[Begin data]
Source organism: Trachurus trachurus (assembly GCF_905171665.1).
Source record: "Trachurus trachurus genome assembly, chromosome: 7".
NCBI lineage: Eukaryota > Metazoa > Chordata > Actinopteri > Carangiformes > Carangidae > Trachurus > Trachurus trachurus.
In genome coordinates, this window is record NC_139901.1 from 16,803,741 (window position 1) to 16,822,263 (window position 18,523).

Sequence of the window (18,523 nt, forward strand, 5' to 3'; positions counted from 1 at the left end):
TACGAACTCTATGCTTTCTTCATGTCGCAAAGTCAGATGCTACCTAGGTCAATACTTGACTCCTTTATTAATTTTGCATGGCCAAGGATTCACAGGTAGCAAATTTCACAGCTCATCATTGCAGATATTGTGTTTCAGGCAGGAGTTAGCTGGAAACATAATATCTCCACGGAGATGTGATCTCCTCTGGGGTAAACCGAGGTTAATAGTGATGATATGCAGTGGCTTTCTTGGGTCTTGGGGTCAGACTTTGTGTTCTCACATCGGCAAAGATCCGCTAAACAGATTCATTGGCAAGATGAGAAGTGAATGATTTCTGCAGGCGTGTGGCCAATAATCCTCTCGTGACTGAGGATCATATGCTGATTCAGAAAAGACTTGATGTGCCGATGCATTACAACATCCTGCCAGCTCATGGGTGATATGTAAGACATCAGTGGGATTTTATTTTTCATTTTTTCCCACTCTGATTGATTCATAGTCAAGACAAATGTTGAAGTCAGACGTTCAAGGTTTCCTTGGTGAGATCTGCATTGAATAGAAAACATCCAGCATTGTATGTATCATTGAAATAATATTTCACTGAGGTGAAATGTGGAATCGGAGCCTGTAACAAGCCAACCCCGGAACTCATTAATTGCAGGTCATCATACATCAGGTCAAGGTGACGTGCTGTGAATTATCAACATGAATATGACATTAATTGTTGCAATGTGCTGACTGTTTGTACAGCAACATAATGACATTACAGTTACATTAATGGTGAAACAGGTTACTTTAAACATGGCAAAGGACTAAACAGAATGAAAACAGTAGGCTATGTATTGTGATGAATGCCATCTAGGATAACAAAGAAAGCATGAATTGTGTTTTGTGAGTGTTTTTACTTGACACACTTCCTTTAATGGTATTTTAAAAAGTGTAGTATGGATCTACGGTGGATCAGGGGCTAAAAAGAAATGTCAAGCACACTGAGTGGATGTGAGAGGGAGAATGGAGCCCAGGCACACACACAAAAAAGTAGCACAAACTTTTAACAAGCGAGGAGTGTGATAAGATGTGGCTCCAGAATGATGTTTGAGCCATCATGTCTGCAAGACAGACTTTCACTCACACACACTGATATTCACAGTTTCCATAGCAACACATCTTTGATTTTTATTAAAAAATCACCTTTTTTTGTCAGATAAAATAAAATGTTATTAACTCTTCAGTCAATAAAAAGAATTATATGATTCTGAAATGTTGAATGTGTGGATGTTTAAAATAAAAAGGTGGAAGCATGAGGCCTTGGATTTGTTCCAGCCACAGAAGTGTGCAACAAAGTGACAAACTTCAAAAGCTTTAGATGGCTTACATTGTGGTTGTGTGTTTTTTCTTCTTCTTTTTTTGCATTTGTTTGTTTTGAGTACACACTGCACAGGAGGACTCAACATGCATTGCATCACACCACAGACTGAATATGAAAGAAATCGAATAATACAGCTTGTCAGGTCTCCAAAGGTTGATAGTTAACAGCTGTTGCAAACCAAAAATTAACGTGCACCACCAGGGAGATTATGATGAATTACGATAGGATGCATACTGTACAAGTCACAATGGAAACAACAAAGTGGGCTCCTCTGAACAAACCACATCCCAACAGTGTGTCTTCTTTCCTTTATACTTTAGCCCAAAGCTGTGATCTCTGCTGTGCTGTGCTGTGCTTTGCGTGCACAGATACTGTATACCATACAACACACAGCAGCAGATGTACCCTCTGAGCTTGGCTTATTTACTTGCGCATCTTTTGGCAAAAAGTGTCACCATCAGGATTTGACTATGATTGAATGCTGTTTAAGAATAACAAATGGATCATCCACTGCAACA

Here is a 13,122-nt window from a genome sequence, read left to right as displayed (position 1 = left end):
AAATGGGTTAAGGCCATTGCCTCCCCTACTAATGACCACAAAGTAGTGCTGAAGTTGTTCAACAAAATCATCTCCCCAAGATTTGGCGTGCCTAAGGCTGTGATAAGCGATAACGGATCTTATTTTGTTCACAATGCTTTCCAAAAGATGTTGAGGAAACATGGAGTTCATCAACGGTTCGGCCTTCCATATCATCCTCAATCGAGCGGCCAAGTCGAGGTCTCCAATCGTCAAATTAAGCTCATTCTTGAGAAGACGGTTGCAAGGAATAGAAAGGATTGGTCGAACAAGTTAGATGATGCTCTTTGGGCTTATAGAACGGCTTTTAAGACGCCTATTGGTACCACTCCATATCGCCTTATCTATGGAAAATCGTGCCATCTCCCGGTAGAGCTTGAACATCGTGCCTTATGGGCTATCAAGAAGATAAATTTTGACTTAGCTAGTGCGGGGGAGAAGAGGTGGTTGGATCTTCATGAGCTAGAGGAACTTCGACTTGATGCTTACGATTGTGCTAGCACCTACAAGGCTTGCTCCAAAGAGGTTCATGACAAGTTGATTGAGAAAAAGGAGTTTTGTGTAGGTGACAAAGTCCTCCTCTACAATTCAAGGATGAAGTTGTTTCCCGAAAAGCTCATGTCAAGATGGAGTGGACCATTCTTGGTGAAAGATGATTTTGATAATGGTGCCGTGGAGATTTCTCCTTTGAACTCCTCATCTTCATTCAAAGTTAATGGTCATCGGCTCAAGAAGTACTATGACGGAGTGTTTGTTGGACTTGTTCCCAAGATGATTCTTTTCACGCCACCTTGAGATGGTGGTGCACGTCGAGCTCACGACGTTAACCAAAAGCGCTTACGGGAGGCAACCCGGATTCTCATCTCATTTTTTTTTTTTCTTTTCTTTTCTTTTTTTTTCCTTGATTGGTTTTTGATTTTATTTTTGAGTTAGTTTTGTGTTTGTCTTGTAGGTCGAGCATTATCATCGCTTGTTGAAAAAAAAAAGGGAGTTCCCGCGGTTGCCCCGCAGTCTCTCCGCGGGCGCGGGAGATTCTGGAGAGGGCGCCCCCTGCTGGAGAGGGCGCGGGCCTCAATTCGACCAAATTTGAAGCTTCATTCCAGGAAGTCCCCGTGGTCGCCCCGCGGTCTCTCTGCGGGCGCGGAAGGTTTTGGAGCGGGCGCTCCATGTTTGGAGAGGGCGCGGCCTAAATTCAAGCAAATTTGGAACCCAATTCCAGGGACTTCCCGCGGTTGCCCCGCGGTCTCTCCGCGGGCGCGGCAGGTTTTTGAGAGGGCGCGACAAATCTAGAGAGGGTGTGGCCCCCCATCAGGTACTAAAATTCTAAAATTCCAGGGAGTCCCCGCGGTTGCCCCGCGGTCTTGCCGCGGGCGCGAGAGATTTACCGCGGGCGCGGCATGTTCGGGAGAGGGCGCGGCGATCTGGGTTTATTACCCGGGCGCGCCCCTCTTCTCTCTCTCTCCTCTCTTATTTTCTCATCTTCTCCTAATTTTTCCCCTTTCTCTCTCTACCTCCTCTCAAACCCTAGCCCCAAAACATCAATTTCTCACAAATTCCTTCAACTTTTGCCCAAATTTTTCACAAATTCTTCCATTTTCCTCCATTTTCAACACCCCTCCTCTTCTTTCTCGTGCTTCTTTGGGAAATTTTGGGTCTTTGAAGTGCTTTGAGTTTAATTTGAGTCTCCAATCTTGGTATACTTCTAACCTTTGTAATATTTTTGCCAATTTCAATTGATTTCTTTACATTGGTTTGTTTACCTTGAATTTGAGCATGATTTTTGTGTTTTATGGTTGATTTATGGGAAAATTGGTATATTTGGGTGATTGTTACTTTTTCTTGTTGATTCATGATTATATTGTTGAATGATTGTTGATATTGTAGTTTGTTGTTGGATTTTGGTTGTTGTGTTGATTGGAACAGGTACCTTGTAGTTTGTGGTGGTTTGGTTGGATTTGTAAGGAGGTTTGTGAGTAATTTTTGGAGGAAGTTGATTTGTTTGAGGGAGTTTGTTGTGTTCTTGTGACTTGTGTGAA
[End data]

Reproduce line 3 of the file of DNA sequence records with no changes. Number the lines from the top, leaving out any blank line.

NCBI lineage: Eukaryota > Metazoa > Chordata > Actinopteri > Carangiformes > Carangidae > Trachurus > Trachurus trachurus.